The Highway Reauthorization Bill passed on June 29, 2012, calls for an increase to broker surety bond requirements. The legislation raises the minimum bond requirement from $10,000 to $75,000.
Why does this matter? Because it will push out the vast majority of “small brokers” (which represent 80%+ of freight brokers in the country) and funnel the business to the larger brokers (like Interstate Transport) that are able and eligible to get a $75,000 bond.
It will also force a lot of small brokers to align with the large brokers as an agent or employee so they have a place for their book of business yet are relieved of the financial responsibilities and back office functions.
Capacity will tighten further due to this law which means shippers will have to scramble to find capacity from the larger brokers that remain. Read more below in the article from The Journal of Commerce.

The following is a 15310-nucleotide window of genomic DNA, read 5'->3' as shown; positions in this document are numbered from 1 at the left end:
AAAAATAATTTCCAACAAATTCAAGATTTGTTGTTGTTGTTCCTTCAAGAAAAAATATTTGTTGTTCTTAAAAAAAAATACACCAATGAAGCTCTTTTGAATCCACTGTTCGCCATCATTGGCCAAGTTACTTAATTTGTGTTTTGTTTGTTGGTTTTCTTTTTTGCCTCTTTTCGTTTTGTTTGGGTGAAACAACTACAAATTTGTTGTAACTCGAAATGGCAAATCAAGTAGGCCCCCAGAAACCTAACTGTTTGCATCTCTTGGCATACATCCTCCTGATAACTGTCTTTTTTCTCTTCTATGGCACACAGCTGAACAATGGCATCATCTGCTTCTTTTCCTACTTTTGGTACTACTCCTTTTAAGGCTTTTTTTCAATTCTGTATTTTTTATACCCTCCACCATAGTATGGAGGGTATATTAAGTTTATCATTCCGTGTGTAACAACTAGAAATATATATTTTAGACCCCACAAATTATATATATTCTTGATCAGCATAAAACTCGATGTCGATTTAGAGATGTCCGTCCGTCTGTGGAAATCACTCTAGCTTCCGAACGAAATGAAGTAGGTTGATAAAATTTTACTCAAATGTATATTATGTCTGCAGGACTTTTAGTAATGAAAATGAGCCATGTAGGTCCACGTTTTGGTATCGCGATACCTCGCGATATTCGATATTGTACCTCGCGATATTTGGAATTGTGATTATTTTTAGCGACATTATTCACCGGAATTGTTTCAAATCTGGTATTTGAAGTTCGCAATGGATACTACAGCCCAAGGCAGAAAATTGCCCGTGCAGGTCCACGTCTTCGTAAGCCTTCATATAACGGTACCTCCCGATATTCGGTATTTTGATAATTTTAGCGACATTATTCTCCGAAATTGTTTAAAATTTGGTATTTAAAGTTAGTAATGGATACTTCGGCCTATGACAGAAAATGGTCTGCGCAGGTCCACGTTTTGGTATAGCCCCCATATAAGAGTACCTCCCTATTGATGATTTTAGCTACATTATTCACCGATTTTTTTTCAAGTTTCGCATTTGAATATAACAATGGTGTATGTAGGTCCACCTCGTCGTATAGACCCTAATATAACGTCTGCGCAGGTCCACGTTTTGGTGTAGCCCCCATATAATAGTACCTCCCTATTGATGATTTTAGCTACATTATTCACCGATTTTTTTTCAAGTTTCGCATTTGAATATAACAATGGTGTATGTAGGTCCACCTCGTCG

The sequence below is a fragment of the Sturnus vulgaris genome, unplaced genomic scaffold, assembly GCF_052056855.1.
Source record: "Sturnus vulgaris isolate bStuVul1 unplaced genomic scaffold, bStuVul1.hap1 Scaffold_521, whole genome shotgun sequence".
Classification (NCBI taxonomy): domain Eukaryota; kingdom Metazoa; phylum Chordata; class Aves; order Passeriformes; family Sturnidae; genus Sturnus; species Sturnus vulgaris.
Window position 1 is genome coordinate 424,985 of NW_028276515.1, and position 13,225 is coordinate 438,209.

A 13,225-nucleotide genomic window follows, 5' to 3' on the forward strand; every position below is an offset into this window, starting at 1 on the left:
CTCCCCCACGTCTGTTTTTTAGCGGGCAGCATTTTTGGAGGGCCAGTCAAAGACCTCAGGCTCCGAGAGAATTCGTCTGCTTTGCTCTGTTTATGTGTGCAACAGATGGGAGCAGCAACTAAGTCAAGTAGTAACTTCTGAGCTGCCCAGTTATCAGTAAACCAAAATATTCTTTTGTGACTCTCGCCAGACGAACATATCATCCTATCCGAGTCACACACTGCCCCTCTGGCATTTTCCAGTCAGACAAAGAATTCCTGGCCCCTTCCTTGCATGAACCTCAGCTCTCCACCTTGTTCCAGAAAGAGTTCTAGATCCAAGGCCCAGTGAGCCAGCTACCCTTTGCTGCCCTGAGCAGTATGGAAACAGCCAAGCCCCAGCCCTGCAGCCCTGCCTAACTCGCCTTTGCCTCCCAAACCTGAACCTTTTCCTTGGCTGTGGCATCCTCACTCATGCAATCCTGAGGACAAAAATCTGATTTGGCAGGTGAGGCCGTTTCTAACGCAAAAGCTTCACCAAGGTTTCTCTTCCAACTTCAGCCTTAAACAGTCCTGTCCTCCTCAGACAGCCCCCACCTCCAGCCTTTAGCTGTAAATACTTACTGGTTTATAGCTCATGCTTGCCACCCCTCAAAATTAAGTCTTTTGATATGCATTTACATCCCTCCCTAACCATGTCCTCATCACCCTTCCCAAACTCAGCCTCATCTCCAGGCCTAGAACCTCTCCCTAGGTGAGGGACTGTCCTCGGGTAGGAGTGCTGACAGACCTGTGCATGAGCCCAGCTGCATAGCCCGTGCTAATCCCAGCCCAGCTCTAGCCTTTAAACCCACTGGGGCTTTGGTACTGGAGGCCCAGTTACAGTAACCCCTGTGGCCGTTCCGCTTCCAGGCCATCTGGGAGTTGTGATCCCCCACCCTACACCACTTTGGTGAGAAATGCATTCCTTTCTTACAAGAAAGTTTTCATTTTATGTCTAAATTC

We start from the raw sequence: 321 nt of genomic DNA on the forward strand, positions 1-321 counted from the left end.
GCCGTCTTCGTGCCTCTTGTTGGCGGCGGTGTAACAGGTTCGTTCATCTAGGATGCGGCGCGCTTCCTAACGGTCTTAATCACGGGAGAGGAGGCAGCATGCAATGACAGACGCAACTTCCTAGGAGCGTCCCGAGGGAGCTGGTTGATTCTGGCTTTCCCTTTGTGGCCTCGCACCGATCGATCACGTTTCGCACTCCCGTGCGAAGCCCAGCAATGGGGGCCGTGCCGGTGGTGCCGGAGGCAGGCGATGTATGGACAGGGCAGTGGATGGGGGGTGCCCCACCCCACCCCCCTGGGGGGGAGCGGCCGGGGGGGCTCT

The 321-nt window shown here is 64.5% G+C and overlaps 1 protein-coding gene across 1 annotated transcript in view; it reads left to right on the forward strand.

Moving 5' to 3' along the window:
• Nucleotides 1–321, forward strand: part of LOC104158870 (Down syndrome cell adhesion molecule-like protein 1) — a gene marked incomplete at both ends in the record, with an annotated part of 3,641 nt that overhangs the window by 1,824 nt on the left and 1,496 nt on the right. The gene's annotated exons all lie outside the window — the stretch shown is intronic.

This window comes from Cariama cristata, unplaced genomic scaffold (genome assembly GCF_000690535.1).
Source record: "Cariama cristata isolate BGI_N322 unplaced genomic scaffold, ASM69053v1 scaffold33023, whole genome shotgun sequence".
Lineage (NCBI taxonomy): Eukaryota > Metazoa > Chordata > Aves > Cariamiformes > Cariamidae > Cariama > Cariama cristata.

Transport Bill Raises Forwarder, Broker Surety Bond Requirement
Increased bond surety to $75,000 aimed at preventing fraud
The newly-passed surface transportation bill requires freight brokers and forwarders to have a $75,000 surety bond, a mandate that supporters said will help prevent fraud in the industry.
Transportation Intermediaries Association President and CEO Bob Voltmann said the requirement will help prevent “underfunded companies” that have given the industry a “black eye.” TIA backed language in the House and Senate bill versions calling for a $100,000 surety bond requirement, but Voltmann said the slightly smaller bond minimum “is still a significant improvement.”
The Association of Independent Property Brokers and Agents opposed the raising of the surety bond from the existing $10,000 level, saying it would put thousands of small brokers out of business. The $75,000 surety bond requirement mirrors that required of non-vessel operating common carriers.
The transport bill also tightens regulations on brokers, forwarders and trust companies, and it forbids motor carriers from from re-brokering freight without proper broker authority and bond. Customs brokers and air freight forwarders will remain exempt from such changes.